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Withered Dreams - Linda-Raven Woods

I have the receipt for my dad’s first guitar,

a Yamaha acoustic he bought in September

of 1965 which means it was the gift he gave

to himself when he landed his first

decent paying job. Twenty-two years old,

he must have thought that job was just

the stepping stone to what he really

aspired to be, a country superstar,

on a stage somewhere in Nashville,

the next Johnny Cash or Merle Haggard,

how he must have imagined (hoped)

my mother and I would become

just occasional voices

at the other end of a telephone line.

Then came those long nights of practice that kept us kids up

all hours even on school nights cause we couldn’t

drown him out—“I wanna go home/I wanna go home”-

he’d be wailing, trying his best to inflect his voice

with a Bobby Bare sob that would sound authentic.

My father’s dreams got a lot simpler with age,

as time and health wound him down, as the years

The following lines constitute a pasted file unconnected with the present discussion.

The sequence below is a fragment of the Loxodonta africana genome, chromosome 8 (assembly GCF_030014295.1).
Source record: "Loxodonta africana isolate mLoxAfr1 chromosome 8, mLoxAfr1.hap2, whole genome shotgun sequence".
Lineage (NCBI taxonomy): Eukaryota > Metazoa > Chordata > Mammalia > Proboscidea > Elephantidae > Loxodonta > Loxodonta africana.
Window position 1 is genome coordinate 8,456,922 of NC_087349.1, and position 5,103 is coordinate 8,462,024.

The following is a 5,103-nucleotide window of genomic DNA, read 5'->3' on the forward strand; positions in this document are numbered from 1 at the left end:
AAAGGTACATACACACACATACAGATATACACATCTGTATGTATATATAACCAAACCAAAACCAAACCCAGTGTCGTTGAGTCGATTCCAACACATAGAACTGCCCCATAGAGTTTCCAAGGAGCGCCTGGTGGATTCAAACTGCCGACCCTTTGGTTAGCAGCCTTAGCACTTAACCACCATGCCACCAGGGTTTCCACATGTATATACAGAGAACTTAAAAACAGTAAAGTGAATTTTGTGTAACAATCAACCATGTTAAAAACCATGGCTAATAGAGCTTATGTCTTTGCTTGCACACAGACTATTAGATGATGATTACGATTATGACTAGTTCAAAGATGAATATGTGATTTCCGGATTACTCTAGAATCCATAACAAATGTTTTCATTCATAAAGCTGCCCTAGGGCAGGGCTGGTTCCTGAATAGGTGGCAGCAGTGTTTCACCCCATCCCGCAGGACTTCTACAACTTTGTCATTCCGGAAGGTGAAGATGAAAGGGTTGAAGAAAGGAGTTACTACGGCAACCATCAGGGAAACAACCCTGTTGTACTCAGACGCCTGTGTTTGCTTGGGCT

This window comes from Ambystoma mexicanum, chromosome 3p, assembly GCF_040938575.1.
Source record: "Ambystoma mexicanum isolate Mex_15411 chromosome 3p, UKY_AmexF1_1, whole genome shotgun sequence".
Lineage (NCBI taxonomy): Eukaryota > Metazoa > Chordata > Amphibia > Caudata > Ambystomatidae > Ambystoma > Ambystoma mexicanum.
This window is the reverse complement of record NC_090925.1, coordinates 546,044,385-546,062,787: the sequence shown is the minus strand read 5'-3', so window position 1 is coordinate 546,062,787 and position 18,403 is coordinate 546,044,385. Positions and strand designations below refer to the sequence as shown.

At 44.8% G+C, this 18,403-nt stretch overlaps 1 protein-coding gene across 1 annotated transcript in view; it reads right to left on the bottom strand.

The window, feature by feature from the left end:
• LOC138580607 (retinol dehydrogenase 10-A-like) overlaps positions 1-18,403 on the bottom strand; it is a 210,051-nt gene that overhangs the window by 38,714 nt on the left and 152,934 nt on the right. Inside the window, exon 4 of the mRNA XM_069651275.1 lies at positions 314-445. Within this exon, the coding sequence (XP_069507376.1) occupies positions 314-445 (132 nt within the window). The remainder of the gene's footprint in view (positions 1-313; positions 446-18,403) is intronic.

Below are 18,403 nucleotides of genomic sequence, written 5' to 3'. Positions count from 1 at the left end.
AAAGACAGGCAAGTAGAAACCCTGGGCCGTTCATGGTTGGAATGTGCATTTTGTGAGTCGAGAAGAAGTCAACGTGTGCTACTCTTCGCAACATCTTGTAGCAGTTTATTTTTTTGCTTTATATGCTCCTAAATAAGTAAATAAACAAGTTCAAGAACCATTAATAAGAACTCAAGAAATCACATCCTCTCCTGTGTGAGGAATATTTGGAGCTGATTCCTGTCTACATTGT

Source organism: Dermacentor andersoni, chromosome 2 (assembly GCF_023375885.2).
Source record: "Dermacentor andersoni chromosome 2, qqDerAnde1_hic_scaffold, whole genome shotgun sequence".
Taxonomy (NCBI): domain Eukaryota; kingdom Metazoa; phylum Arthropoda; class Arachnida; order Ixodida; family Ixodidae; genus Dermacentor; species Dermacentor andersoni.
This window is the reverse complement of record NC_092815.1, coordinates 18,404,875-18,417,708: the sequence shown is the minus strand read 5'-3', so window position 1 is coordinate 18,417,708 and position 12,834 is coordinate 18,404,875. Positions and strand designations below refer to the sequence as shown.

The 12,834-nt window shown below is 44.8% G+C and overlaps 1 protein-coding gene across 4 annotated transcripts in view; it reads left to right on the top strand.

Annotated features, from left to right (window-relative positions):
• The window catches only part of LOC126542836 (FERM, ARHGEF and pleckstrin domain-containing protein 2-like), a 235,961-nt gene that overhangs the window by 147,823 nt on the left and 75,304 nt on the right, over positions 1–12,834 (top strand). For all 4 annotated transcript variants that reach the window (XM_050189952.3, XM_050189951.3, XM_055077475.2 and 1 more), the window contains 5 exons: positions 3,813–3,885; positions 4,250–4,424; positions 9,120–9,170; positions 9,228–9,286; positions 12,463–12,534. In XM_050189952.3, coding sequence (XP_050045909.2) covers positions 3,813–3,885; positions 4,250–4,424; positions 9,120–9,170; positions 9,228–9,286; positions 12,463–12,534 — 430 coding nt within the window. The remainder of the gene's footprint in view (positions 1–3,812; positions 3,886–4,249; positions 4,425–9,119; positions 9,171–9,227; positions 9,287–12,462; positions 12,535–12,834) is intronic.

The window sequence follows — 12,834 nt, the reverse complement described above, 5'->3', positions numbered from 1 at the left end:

compressed into a bottleneck like his narrowed arteries

hardened by disease—to live long enough to get out of prison,

to not die there, to walk my mother through Delano Park

one more time, retracing the path they took as high school

sweethearts, to see my sisters one last time, to be forgiven.

Then narrowing further still, to

a dry sheet, a cool sponge,

a hand to cling to

as all the songs and dreams died,



Linda-Raven Woods, an enrolled member of the Echota Cherokee tribe of Alabama, earned her MFA in Creative Writing from Georgia College & State University. She is a two-time recipient of The Hackney Literary Award (once for fiction and once for poetry) and a recipient of The Andrew Glaze Prize for Poetry. She was a 2021 semifinalist for The Big Moose Novel Prize sponsored by Black Lawrence Press. Her most recent work is A River Diverted: The Essence of a Life commemorating the thirtieth year anniversary of the death of actor River Phoenix. She lives in Alabama and currently teaches at Alabama A&M University


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